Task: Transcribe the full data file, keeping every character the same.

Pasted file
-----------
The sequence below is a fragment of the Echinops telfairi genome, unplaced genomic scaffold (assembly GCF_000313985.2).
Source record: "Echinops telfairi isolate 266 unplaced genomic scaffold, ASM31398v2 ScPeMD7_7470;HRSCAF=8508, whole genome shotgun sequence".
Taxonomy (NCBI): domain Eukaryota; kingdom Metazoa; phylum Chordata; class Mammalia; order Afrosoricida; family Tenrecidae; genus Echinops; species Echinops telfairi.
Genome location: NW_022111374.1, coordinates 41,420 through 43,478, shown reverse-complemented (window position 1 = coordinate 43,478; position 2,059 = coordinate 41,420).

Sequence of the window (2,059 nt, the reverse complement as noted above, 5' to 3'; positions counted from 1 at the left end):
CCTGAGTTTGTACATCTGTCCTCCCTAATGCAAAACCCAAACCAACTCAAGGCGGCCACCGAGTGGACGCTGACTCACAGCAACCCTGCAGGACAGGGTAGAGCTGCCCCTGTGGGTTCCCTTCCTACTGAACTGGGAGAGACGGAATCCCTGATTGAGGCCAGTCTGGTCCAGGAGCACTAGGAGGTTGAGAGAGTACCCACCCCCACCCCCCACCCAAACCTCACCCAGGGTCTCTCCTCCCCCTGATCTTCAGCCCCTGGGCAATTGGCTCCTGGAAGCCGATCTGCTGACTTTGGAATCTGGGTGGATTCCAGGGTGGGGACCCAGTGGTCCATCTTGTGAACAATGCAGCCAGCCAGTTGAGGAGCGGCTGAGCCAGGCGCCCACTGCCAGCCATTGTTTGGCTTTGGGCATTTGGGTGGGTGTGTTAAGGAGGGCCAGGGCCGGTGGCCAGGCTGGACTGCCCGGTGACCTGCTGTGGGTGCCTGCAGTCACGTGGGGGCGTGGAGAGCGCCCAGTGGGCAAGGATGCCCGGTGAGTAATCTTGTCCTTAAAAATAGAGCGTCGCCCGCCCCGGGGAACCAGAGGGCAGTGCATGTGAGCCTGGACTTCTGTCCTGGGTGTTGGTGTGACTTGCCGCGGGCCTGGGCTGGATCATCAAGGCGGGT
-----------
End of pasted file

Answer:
The sequence below is a fragment of the Echinops telfairi genome, unplaced genomic scaffold (assembly GCF_000313985.2).
Source record: "Echinops telfairi isolate 266 unplaced genomic scaffold, ASM31398v2 ScPeMD7_7470;HRSCAF=8508, whole genome shotgun sequence".
Taxonomy (NCBI): domain Eukaryota; kingdom Metazoa; phylum Chordata; class Mammalia; order Afrosoricida; family Tenrecidae; genus Echinops; species Echinops telfairi.
Genome location: NW_022111374.1, coordinates 41,420 through 43,478, shown reverse-complemented (window position 1 = coordinate 43,478; position 2,059 = coordinate 41,420).

Sequence of the window (2,059 nt, the reverse complement as noted above, 5' to 3'; positions counted from 1 at the left end):
CCTGAGTTTGTACATCTGTCCTCCCTAATGCAAAACCCAAACCAACTCAAGGCGGCCACCGAGTGGACGCTGACTCACAGCAACCCTGCAGGACAGGGTAGAGCTGCCCCTGTGGGTTCCCTTCCTACTGAACTGGGAGAGACGGAATCCCTGATTGAGGCCAGTCTGGTCCAGGAGCACTAGGAGGTTGAGAGAGTACCCACCCCCACCCCCCACCCAAACCTCACCCAGGGTCTCTCCTCCCCCTGATCTTCAGCCCCTGGGCAATTGGCTCCTGGAAGCCGATCTGCTGACTTTGGAATCTGGGTGGATTCCAGGGTGGGGACCCAGTGGTCCATCTTGTGAACAATGCAGCCAGCCAGTTGAGGAGCGGCTGAGCCAGGCGCCCACTGCCAGCCATTGTTTGGCTTTGGGCATTTGGGTGGGTGTGTTAAGGAGGGCCAGGGCCGGTGGCCAGGCTGGACTGCCCGGTGACCTGCTGTGGGTGCCTGCAGTCACGTGGGGGCGTGGAGAGCGCCCAGTGGGCAAGGATGCCCGGTGAGTAATCTTGTCCTTAAAAATAGAGCGTCGCCCGCCCCGGGGAACCAGAGGGCAGTGCATGTGAGCCTGGACTTCTGTCCTGGGTGTTGGTGTGACTTGCCGCGGGCCTGGGCTGGATCATCAAGGCGGGT